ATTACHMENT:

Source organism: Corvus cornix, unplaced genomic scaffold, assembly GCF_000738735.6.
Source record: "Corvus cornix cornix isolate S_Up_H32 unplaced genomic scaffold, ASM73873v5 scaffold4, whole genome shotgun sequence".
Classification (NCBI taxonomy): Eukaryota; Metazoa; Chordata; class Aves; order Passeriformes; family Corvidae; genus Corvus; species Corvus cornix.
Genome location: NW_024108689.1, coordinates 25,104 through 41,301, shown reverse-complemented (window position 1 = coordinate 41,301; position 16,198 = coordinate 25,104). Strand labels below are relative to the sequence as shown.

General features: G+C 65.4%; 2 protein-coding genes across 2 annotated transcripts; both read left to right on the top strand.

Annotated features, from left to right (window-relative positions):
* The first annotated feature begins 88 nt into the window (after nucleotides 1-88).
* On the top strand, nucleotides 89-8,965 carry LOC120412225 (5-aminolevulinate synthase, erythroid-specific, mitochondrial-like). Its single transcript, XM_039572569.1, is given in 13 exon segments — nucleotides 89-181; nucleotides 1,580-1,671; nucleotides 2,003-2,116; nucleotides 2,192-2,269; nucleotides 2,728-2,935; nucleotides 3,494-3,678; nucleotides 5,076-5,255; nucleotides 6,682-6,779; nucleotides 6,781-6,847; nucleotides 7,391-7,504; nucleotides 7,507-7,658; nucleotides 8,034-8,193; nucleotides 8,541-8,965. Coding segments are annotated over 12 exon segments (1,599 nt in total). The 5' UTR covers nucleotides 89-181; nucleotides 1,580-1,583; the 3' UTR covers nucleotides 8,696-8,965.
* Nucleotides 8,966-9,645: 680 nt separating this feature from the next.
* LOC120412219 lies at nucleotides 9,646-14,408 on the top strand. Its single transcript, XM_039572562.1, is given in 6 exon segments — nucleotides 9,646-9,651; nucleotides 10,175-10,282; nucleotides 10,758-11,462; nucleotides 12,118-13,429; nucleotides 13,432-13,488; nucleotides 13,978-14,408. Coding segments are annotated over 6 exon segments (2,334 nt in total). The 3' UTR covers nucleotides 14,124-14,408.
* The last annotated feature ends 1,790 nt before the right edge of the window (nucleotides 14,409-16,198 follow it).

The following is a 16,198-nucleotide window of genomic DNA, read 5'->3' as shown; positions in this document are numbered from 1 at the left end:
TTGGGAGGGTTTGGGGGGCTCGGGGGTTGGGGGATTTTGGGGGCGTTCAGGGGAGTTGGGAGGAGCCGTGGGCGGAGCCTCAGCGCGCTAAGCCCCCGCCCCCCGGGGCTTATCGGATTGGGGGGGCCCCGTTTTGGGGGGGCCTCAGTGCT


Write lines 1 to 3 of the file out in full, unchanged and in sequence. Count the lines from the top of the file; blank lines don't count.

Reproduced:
Source organism: Corvus cornix, unplaced genomic scaffold, assembly GCF_000738735.6.
Source record: "Corvus cornix cornix isolate S_Up_H32 unplaced genomic scaffold, ASM73873v5 scaffold4, whole genome shotgun sequence".
Classification (NCBI taxonomy): Eukaryota; Metazoa; Chordata; class Aves; order Passeriformes; family Corvidae; genus Corvus; species Corvus cornix.